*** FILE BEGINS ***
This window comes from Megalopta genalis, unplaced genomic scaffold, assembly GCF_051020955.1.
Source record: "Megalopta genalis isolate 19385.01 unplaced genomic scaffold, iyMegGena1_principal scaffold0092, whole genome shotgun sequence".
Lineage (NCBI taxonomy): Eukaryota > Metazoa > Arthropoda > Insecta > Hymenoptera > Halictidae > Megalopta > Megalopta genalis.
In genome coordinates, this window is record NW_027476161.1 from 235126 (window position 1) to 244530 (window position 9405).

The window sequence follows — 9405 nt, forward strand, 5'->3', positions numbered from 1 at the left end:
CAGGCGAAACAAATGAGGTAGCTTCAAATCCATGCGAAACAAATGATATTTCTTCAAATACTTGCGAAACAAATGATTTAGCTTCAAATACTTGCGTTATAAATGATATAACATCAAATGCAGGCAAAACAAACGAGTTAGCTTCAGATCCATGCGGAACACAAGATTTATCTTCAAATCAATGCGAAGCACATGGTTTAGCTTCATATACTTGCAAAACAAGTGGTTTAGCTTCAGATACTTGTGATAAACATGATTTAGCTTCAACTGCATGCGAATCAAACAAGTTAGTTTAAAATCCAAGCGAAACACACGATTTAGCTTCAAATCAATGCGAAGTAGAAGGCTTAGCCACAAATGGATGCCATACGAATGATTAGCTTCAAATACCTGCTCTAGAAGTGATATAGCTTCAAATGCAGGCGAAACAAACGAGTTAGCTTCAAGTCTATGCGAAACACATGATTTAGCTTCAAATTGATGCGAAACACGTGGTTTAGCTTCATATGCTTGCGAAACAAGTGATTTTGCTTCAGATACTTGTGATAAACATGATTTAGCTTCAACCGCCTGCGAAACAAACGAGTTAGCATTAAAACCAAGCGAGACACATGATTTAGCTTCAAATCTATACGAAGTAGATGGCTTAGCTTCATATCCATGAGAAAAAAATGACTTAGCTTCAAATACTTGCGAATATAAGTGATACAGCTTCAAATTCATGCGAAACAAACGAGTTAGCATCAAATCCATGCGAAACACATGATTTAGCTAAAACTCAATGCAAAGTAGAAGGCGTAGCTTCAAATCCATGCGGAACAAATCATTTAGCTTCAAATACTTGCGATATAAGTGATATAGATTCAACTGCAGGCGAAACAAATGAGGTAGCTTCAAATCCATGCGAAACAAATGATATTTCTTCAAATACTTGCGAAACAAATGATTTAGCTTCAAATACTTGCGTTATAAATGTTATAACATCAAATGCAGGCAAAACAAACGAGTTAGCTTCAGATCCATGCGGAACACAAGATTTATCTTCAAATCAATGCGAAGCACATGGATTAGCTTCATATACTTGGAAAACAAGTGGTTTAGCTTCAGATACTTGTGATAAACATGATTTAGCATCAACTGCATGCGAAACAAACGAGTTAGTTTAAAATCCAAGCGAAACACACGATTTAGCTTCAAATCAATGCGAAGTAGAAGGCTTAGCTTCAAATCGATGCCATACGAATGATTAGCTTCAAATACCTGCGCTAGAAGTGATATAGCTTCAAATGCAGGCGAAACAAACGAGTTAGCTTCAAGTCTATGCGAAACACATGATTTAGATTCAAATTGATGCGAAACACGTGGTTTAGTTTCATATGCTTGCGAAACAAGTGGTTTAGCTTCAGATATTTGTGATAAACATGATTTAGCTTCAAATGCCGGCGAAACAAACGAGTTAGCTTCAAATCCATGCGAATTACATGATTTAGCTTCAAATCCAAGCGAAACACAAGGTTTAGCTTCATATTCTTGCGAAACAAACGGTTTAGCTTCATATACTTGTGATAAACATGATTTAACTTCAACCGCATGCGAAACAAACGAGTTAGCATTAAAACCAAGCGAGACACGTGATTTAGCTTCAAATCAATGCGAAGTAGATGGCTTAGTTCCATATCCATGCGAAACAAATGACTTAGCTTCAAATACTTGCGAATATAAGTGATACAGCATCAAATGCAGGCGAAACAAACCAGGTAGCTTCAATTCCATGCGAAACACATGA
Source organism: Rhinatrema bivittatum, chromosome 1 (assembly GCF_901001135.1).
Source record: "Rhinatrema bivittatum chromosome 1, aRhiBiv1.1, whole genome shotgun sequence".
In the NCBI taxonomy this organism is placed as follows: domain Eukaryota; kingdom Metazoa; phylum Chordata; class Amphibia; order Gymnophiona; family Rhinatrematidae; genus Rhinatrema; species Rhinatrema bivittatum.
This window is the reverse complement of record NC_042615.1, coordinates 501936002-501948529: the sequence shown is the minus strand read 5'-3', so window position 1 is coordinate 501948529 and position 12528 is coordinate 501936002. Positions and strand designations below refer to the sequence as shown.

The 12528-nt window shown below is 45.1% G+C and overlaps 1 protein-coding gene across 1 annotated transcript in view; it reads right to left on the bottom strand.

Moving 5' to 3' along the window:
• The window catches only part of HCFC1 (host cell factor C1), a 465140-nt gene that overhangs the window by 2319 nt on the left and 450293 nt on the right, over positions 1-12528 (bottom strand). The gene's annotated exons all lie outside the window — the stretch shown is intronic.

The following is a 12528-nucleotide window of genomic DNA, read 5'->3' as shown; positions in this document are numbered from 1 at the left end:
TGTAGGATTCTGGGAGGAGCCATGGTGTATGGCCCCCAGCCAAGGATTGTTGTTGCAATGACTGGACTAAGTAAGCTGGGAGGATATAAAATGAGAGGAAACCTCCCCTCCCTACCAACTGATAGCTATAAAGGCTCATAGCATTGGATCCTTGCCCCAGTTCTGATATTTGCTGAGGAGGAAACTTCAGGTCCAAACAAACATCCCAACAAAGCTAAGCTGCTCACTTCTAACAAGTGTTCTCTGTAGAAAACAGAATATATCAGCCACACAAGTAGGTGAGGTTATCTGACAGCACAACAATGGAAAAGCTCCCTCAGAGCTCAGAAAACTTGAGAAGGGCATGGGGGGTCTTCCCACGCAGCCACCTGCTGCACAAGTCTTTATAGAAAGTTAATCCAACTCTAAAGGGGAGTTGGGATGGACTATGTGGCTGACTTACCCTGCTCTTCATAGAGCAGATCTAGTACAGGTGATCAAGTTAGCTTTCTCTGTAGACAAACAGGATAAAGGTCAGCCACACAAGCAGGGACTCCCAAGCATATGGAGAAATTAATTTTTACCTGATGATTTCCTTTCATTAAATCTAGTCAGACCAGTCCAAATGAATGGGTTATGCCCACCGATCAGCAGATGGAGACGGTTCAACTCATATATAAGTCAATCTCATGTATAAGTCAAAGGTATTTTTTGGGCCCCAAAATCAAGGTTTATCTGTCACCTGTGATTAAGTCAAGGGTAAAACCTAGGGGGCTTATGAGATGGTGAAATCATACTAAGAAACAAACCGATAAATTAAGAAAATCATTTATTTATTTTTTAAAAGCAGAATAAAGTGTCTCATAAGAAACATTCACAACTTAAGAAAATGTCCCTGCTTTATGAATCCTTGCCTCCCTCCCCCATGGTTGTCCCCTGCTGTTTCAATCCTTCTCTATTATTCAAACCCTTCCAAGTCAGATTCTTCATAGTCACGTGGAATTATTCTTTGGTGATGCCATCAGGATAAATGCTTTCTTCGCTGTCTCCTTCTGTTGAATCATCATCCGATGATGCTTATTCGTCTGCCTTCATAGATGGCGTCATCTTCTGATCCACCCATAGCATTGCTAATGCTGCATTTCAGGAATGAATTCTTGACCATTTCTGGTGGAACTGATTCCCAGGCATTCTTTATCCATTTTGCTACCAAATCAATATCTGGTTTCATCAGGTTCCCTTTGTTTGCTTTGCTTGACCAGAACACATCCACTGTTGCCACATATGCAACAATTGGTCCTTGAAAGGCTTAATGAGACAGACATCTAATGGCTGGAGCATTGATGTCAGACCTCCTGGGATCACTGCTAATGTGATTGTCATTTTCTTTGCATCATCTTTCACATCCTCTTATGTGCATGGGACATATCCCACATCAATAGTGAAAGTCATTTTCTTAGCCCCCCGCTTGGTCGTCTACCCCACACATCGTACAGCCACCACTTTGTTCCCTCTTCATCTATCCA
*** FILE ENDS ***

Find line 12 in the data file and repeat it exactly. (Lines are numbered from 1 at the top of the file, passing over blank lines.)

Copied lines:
Moving 5' to 3' along the window: